National accounts use the definition of remittances provided by the balance of payments that sees remittances as the total volume of transfers from household to household: the net income of non-resident households from persons working abroad for less than one year, transfers from foreigners to residents, and transfers from other citizens. Unfortunately, the banks’ statistics cannot capture remittance flows. There are no records of sale/purchase of foreign exchange, and the CNB only keeps records of money flows through payment cards.

C3. Further developments (new projects, research studies, etc.)

Projects of the Ministry of Finance, supervised by the World Bank

The above-mentioned report highlighted the increasing importance of remittances. It is in the general interest of the Ministry of Finance, the institution which commissioned this study, to comply with the outlined recommendations. In this connection, crucial actions should be taken with a view of strengthening the efficiency, trustworthiness and transparency of the national market for remittances. The World Bank put forward five possible remittance-related projects: a survey of the market for remittances, a national remittance database, participation in the reform of the legal and regulatory framework, educational campaigns for migrants, and the training of specialists. Based on consultations with the World Bank, the Finance Ministry decided to carry out a survey of the market for remittances and set up a national database on remittances.

Survey of the market for remittances – a survey will be conducted under the supervision of the World Bank, in cooperation with the Finance Ministry, consulates and embassies. Results will be presented at a seminar whose primary focus will be to share collected data with specialists, other stakeholders and migrants.

Setting up a national database that will provide data on the costs of remittance sending – this will include detailed monitoring of remittance flows and the cost of remittance sending (including exchange rates). The database should be updated about twice a year[37] and should bring more transparency into remittance services, raise the awareness of clients and possibly increase competitiveness and reduce fees. The World Bank, the Finance Ministry and other stakeholders will participate in the project.

According to Donald F. Terry of the World Bank, a final report summarizing the results of the survey of the market for remittances should be released in autumn 2009 and the database on remittances should be launched in spring 2010. Although the Czech Republic has become an attractive country for international migrants, there is currently no information source on remittance prices that migrants could use. According to the Ministry of Finance and the World Bank, the Czech Republic could become a source of knowledge and experience for neighbouring countries in the future.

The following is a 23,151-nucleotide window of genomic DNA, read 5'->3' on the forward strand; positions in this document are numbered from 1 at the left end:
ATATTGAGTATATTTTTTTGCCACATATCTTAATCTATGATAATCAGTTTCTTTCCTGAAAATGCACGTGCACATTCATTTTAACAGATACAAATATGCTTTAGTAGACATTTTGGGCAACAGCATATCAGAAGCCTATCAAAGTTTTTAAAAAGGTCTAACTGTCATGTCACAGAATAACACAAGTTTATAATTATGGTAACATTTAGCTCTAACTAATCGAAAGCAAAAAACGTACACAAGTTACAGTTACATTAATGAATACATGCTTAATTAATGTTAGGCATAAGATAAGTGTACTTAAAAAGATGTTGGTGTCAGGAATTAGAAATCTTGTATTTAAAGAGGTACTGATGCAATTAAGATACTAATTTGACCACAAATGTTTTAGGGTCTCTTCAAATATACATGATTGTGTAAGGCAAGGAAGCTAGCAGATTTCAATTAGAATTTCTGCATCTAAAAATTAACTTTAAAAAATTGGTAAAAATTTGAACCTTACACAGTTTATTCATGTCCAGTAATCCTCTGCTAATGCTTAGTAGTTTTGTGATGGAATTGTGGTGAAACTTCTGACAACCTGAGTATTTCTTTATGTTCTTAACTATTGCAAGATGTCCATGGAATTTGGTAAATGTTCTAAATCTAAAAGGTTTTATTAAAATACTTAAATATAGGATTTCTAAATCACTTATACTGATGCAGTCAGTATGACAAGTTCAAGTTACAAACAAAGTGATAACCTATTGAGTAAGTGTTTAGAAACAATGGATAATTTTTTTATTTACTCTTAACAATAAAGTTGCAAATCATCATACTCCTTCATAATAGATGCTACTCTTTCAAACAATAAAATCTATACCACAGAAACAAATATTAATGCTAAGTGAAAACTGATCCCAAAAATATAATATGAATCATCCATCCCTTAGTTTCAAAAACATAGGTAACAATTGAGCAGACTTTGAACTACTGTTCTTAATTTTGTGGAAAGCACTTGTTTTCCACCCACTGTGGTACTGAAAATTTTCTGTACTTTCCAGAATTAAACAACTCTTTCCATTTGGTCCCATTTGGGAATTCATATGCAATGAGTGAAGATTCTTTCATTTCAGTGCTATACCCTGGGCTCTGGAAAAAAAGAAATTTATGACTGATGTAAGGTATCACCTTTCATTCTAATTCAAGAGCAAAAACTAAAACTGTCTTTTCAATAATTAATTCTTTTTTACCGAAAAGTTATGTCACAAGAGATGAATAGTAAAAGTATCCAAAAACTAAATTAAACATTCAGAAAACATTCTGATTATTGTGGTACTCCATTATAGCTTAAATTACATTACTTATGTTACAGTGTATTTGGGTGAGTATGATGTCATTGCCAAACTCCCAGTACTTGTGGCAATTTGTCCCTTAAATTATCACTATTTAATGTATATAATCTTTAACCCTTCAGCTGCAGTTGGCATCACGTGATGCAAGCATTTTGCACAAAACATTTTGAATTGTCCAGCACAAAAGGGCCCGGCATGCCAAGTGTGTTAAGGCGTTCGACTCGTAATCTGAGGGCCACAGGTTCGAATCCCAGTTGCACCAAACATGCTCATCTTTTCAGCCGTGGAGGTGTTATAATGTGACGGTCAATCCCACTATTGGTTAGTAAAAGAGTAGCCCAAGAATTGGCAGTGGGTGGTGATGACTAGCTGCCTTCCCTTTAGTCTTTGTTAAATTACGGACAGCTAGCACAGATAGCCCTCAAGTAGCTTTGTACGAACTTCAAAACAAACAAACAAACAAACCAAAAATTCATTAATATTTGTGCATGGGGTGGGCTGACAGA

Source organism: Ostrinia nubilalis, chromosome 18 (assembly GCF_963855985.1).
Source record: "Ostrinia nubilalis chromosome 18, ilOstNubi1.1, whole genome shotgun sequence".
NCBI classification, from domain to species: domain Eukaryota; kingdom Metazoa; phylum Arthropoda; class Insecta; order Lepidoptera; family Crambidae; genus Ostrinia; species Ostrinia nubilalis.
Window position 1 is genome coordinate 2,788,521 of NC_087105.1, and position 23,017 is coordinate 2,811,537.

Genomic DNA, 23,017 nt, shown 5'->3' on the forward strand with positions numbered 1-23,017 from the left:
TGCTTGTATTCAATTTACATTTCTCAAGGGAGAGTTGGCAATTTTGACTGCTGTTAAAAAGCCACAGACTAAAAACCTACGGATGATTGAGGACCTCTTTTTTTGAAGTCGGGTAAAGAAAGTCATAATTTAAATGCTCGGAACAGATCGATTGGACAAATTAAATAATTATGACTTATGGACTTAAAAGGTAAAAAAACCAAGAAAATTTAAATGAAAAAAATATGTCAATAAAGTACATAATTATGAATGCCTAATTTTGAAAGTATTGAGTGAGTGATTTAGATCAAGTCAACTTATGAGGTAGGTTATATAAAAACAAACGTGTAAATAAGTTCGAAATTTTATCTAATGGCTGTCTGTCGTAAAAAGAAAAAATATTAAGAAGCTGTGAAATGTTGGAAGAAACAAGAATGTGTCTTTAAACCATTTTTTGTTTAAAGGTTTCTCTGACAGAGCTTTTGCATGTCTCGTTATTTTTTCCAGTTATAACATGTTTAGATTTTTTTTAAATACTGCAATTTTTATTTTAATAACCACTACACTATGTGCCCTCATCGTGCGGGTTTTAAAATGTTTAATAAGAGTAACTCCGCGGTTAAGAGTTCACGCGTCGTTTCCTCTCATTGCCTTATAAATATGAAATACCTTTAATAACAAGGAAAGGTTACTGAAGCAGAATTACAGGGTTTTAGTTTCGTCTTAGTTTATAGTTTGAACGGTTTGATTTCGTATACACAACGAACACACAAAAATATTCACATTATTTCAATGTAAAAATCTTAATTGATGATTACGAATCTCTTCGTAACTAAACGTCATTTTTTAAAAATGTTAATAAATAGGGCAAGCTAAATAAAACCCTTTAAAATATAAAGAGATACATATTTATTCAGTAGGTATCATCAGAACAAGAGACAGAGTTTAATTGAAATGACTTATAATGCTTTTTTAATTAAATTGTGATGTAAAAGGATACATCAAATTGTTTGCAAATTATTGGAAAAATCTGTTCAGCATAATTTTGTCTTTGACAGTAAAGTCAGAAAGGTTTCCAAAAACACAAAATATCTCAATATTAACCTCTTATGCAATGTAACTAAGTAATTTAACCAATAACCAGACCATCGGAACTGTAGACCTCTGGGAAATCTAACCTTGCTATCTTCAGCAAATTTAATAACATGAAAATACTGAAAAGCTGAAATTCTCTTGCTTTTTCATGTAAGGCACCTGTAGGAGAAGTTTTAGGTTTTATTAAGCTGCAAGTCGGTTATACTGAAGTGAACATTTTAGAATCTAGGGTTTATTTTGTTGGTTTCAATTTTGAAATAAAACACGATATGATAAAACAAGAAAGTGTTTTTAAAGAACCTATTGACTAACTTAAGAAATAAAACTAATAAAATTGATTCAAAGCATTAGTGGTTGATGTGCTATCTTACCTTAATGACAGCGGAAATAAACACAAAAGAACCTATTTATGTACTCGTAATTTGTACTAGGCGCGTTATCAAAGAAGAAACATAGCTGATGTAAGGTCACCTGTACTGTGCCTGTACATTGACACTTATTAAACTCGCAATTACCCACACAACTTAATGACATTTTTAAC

A Czech Statistical Office project

V. Ondruš, director of the Department of Annual National Accounts of the Czech Statistical Office, outlined the establishment of a Working Group on the Impacts of Globalisation on National Accounts[38], operating under the umbrella of the UN Economic Council for Europe, whose task is to prepare methodological guidelines concerning remittances, the migration of workers and electronic and transit trade by 2010. The Eurostat was another body to identify the growing significance of remittances. The CSU has applied, together with Eurostat, for a grant to conduct a research project on remittances in 2010 that would analyse the expenditure behaviour of individual migrant groups. The Czech statistical authority has formed a working group consisting of Czech experts who will analyse the research.

A Charles University project

If the Grant Agency of the Czech Republic approves the research proposal of D. Drbohlav, a research project that aims to explore the impact of Ukrainian migration on the Czech Republic will be carried out. The research should also cover the issue of remittances (the volume, mechanisms and conditions under which they are acquired, transmission and the final use of these funds). Quantitative and qualitative research tools will be applied (mainly interviews and questionnaires), with a focus on Ukrainians working in the Czech Republic and the families they have left behind.

C4. Recommendations and critical remarks

In the final part, some select recommendations and critical opinions on earlier and future research and policy measures are presented.

Reactions of experts to the World Bank’s review of the market for remittances in the Czech Republic

- According to L. Vacková (from the CSU), the World Bank data on the value of remittances in the Czech Republic are only gross estimates as they were derived from inaccurate data provided by the CNB. This is a consequence of a general absence of a consistent methodology for calculation of remittances and a lack of necessary data.